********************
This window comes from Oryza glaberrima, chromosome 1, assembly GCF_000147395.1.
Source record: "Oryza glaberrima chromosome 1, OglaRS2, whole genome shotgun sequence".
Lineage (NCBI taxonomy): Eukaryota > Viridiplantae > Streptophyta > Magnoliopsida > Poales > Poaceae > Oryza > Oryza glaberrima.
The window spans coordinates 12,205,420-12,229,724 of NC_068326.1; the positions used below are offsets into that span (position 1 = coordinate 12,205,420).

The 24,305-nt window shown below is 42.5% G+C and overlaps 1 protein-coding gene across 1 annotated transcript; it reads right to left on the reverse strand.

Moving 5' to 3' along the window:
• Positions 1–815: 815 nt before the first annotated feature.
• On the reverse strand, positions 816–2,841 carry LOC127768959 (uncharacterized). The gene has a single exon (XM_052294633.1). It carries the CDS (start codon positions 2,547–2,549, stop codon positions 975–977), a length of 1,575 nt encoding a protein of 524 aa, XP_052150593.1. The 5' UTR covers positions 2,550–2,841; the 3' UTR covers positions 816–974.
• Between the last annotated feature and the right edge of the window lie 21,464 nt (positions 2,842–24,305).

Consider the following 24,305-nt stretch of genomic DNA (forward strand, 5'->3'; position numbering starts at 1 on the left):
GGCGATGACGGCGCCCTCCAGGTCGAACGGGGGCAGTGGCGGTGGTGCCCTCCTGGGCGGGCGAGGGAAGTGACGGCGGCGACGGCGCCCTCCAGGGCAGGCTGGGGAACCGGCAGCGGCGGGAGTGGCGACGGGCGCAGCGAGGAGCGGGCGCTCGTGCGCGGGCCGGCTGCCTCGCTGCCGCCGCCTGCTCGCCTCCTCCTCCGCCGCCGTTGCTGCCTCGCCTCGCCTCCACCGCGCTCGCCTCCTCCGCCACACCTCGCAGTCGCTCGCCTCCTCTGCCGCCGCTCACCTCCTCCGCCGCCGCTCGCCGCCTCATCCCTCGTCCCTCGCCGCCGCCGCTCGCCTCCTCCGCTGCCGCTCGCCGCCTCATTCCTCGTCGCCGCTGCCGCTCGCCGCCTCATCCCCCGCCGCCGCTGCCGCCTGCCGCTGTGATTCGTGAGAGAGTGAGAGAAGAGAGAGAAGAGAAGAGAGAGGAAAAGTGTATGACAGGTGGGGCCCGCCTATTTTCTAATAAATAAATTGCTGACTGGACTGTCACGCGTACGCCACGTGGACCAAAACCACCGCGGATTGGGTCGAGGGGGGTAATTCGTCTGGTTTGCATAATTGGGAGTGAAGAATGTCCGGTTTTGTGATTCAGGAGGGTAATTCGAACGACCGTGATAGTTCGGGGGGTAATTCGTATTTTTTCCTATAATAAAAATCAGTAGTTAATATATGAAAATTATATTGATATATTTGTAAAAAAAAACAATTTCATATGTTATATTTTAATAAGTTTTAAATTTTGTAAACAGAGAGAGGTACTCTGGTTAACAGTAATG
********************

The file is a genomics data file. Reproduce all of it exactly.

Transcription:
This window comes from Oryza glaberrima, chromosome 1, assembly GCF_000147395.1.
Source record: "Oryza glaberrima chromosome 1, OglaRS2, whole genome shotgun sequence".
Lineage (NCBI taxonomy): Eukaryota > Viridiplantae > Streptophyta > Magnoliopsida > Poales > Poaceae > Oryza > Oryza glaberrima.
The window spans coordinates 12,205,420-12,229,724 of NC_068326.1; the positions used below are offsets into that span (position 1 = coordinate 12,205,420).

The 24,305-nt window shown below is 42.5% G+C and overlaps 1 protein-coding gene across 1 annotated transcript; it reads right to left on the reverse strand.

Moving 5' to 3' along the window:
• Positions 1–815: 815 nt before the first annotated feature.
• On the reverse strand, positions 816–2,841 carry LOC127768959 (uncharacterized). The gene has a single exon (XM_052294633.1). It carries the CDS (start codon positions 2,547–2,549, stop codon positions 975–977), a length of 1,575 nt encoding a protein of 524 aa, XP_052150593.1. The 5' UTR covers positions 2,550–2,841; the 3' UTR covers positions 816–974.
• Between the last annotated feature and the right edge of the window lie 21,464 nt (positions 2,842–24,305).

Consider the following 24,305-nt stretch of genomic DNA (forward strand, 5'->3'; position numbering starts at 1 on the left):
GGCGATGACGGCGCCCTCCAGGTCGAACGGGGGCAGTGGCGGTGGTGCCCTCCTGGGCGGGCGAGGGAAGTGACGGCGGCGACGGCGCCCTCCAGGGCAGGCTGGGGAACCGGCAGCGGCGGGAGTGGCGACGGGCGCAGCGAGGAGCGGGCGCTCGTGCGCGGGCCGGCTGCCTCGCTGCCGCCGCCTGCTCGCCTCCTCCTCCGCCGCCGTTGCTGCCTCGCCTCGCCTCCACCGCGCTCGCCTCCTCCGCCACACCTCGCAGTCGCTCGCCTCCTCTGCCGCCGCTCACCTCCTCCGCCGCCGCTCGCCGCCTCATCCCTCGTCCCTCGCCGCCGCCGCTCGCCTCCTCCGCTGCCGCTCGCCGCCTCATTCCTCGTCGCCGCTGCCGCTCGCCGCCTCATCCCCCGCCGCCGCTGCCGCCTGCCGCTGTGATTCGTGAGAGAGTGAGAGAAGAGAGAGAAGAGAAGAGAGAGGAAAAGTGTATGACAGGTGGGGCCCGCCTATTTTCTAATAAATAAATTGCTGACTGGACTGTCACGCGTACGCCACGTGGACCAAAACCACCGCGGATTGGGTCGAGGGGGGTAATTCGTCTGGTTTGCATAATTGGGAGTGAAGAATGTCCGGTTTTGTGATTCAGGAGGGTAATTCGAACGACCGTGATAGTTCGGGGGGTAATTCGTATTTTTTCCTATAATAAAAATCAGTAGTTAATATATGAAAATTATATTGATATATTTGTAAAAAAAAACAATTTCATATGTTATATTTTAATAAGTTTTAAATTTTGTAAACAGAGAGAGGTACTCTGGTTAACAGTAATG